Running Low on Ammo
The financial crisis in Europe (NYSEArca: VGK) offers strong lessons for all. The European Union (EU) (NYSEArca: FXE) along with problem countries like Greece gave too many excuses and waited too long to tackle over-borrowing, over-spending and financial shenanigans. Could any of this been prevented? How do you help an inoperable patient? “You call in the undertaker to dress up the cadaver with a trillion dollar plan nobody knows how to execute,” says a voice from the peanut gallery.

Heading into the 2007 downturn, the Fed and government had plenty of ammunition to fight an economic collapse. The budget deficit was a mere $160 billion and the federal funds rate was at 5.5%. Today the Fed’s $2.3 trillion balance sheet and the government’s $1.4 trillion deficit leave both with very little financial flexibility. And lowering interest rates again is out of the picture too.

In short, the Fed’s potency for tackling another meltdown has been severely weakened. Liberal monetary policies have certainly delayed the inevitable, but can it eliminate the inevitable?

Re-thinking Your Safety Net
Those that rely on the government to protect and defend their financial interests are likely to be badly disappointed. Now more than ever, it’s important to have the right mix of investments within your portfolio. Is your portfolio ready for what lies ahead?

Regardless of what policymakers decide, ETFguide’s Ready-to-Go Portfolios offer a different mix of ETFs to help you get ahead during these turbulent times. Which asset classes are best positioned for the storm ahead? The ingredients are readily available, now it’s up to you to execute the recipe.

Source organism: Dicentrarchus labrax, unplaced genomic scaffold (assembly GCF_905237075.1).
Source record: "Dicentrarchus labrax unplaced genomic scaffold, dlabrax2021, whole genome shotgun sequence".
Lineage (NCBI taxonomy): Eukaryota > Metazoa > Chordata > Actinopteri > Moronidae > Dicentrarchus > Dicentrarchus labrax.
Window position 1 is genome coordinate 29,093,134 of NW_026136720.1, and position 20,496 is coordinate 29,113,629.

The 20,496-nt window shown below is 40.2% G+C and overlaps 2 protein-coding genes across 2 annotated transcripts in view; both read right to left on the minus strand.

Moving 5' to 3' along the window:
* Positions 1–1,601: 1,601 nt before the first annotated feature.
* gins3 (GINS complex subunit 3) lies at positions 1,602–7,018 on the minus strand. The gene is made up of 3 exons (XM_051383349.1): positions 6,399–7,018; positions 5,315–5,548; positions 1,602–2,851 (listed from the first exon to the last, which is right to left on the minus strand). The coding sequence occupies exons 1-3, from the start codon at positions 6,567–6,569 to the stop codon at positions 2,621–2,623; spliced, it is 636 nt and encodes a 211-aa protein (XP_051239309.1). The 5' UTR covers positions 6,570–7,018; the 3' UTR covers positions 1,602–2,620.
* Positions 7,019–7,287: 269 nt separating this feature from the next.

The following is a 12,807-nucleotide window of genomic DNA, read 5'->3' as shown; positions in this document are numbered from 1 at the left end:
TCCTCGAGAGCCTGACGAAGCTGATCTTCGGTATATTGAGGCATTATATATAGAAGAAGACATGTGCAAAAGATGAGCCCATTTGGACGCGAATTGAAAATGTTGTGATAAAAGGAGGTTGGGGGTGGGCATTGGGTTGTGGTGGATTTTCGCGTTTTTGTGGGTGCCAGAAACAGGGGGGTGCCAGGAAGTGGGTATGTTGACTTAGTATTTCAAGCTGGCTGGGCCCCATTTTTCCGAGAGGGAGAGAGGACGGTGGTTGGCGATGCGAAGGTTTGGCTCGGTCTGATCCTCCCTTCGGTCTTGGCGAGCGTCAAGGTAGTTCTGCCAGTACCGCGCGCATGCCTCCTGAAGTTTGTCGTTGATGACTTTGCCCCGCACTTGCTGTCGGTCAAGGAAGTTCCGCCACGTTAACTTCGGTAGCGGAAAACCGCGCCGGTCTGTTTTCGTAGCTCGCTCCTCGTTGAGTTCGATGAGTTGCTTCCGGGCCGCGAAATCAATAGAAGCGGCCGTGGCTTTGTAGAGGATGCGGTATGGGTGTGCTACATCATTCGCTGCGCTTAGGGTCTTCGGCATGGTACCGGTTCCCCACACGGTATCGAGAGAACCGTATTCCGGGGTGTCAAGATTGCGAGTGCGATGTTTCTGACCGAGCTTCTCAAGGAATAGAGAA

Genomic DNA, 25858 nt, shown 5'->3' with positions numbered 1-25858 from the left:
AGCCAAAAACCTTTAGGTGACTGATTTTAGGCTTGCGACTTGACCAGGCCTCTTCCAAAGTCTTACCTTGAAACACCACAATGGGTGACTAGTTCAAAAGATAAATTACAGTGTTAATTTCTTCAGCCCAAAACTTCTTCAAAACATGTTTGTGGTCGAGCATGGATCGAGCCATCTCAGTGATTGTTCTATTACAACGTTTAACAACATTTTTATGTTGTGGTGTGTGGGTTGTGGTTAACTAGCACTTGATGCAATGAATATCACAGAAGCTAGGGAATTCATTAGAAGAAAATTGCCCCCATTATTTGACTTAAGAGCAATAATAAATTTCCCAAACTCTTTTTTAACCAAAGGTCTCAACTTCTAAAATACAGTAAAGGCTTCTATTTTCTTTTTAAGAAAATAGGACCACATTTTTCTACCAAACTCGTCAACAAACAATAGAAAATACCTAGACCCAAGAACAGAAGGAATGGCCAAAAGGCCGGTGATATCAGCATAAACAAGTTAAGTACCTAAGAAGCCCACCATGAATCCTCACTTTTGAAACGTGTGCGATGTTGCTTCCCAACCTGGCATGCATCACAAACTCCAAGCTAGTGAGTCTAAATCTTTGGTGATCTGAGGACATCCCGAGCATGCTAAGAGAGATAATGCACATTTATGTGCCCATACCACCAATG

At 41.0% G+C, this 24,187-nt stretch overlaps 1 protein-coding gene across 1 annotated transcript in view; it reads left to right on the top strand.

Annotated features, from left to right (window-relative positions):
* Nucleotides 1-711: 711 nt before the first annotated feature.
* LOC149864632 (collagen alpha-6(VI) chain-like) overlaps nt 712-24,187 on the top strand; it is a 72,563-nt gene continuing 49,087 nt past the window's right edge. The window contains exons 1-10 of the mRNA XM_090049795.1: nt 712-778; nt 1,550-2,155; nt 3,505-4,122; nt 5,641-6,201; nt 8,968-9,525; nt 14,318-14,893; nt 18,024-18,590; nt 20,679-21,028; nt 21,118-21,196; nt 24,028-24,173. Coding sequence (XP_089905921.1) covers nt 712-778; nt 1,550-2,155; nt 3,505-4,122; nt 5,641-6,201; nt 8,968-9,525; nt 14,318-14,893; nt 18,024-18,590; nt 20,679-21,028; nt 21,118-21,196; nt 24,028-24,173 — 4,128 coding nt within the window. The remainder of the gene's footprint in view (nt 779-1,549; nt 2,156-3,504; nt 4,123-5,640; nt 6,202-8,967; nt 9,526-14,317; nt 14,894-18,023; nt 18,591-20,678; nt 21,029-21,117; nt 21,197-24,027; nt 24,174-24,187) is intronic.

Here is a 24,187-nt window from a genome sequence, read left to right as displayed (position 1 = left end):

CommentsAdd Comment

keller said on August 13, 2010
  The $900 billion Healthcare Act will be repealed when Democratics are booted out of office this coming November. It will be replaced by something equally foolish. The emperor has no clothes and neither does the Federal Reserve or any other government agency for that matter. It's more than just being short of bullets - they're shooting in the dark.
 
 
JCwhit said on August 12, 2010
  Agreed and good points. The Federal Reserve's ability to curb another large crisis is less limited than before. Still, we shouldn't underestimate their ability to fidget with monetary and economic policy to absolutely distorted proportions. It's difficult for the average investor, person or whoever to guage where exactly we're at in this cycle. Just how many more bullets are left in the trigger? Does anyone have a clue? I don't think anybody really knows the answer, not even the Fed or the government itself. That's why "fed watching" is a wasted exercise in my humble view.
 
 
cecilb said on August 12, 2010
  Hi Ben,
Thanks for the reminder that we shouldn't "fight the Fed."

That said, we like your plan to buy U.S. Treasuries but the beard is still a little too Civil Warish.
 
 
BenBernanke said on August 12, 2010
  Don't fight the Fed!